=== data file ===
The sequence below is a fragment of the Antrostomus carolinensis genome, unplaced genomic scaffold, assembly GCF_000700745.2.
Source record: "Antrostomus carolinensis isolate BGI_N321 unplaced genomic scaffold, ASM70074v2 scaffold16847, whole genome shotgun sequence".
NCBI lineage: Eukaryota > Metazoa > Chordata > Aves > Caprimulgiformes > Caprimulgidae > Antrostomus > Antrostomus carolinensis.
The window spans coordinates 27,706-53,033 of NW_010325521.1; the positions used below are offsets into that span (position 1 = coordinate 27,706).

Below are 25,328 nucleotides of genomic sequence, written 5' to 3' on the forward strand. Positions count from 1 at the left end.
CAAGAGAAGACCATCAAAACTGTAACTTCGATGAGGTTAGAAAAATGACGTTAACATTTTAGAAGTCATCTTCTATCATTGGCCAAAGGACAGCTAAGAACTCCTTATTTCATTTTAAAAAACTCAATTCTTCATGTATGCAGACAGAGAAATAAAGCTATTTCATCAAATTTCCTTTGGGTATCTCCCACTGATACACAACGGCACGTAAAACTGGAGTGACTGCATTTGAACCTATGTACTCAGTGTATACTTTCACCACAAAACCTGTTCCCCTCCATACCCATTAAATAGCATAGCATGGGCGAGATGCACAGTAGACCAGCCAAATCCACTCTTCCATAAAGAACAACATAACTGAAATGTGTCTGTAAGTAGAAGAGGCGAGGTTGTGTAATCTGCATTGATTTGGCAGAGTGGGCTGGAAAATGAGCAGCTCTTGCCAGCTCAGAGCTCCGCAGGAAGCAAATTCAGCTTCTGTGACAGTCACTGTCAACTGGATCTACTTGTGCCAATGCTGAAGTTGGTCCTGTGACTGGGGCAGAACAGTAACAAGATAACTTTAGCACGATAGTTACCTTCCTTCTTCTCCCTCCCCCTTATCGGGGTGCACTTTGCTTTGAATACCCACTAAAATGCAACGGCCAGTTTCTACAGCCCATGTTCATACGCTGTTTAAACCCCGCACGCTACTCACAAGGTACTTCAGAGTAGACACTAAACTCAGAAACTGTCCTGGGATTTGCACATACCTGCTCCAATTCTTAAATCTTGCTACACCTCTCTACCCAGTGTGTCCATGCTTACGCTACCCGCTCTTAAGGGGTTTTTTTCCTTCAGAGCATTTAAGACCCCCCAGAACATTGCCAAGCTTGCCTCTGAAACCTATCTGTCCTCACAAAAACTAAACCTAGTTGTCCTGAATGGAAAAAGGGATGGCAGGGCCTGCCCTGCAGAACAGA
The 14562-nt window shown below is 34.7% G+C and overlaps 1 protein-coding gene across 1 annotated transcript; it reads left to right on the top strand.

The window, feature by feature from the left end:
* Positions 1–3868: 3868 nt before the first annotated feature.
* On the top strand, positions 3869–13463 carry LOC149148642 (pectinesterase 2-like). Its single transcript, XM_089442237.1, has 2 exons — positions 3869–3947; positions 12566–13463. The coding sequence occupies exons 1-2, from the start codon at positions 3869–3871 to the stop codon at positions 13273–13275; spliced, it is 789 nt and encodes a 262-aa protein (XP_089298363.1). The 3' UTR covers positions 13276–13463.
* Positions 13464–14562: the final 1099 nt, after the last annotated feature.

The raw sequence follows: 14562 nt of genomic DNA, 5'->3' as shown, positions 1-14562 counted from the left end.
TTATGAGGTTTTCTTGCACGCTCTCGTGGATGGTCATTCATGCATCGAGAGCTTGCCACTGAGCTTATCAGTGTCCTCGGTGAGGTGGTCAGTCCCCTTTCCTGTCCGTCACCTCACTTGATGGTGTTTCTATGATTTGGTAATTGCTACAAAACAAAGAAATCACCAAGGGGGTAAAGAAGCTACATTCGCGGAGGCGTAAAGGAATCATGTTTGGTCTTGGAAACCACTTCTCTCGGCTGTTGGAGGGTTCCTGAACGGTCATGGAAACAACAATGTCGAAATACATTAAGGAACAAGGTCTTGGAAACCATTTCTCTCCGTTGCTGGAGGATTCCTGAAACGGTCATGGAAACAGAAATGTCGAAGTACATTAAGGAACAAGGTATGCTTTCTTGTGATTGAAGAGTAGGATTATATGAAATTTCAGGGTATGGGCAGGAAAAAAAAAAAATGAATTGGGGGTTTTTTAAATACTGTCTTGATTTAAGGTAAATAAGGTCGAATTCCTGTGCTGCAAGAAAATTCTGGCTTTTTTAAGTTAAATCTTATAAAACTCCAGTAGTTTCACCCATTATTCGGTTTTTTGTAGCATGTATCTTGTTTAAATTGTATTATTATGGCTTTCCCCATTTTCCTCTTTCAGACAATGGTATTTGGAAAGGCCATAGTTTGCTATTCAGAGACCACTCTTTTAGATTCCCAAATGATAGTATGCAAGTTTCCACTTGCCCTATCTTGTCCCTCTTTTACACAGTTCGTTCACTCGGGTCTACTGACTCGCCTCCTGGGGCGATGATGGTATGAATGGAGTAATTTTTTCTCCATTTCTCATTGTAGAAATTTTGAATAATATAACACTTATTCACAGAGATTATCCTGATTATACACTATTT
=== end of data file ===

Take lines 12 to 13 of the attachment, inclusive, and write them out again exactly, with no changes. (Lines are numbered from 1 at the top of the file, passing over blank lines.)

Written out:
The raw sequence follows: 14562 nt of genomic DNA, 5'->3' as shown, positions 1-14562 counted from the left end.
TTATGAGGTTTTCTTGCACGCTCTCGTGGATGGTCATTCATGCATCGAGAGCTTGCCACTGAGCTTATCAGTGTCCTCGGTGAGGTGGTCAGTCCCCTTTCCTGTCCGTCACCTCACTTGATGGTGTTTCTATGATTTGGTAATTGCTACAAAACAAAGAAATCACCAAGGGGGTAAAGAAGCTACATTCGCGGAGGCGTAAAGGAATCATGTTTGGTCTTGGAAACCACTTCTCTCGGCTGTTGGAGGGTTCCTGAACGGTCATGGAAACAACAATGTCGAAATACATTAAGGAACAAGGTCTTGGAAACCATTTCTCTCCGTTGCTGGAGGATTCCTGAAACGGTCATGGAAACAGAAATGTCGAAGTACATTAAGGAACAAGGTATGCTTTCTTGTGATTGAAGAGTAGGATTATATGAAATTTCAGGGTATGGGCAGGAAAAAAAAAAAATGAATTGGGGGTTTTTTAAATACTGTCTTGATTTAAGGTAAATAAGGTCGAATTCCTGTGCTGCAAGAAAATTCTGGCTTTTTTAAGTTAAATCTTATAAAACTCCAGTAGTTTCACCCATTATTCGGTTTTTTGTAGCATGTATCTTGTTTAAATTGTATTATTATGGCTTTCCCCATTTTCCTCTTTCAGACAATGGTATTTGGAAAGGCCATAGTTTGCTATTCAGAGACCACTCTTTTAGATTCCCAAATGATAGTATGCAAGTTTCCACTTGCCCTATCTTGTCCCTCTTTTACACAGTTCGTTCACTCGGGTCTACTGACTCGCCTCCTGGGGCGATGATGGTATGAATGGAGTAATTTTTTCTCCATTTCTCATTGTAGAAATTTTGAATAATATAACACTTATTCACAGAGATTATCCTGATTATACACTATTT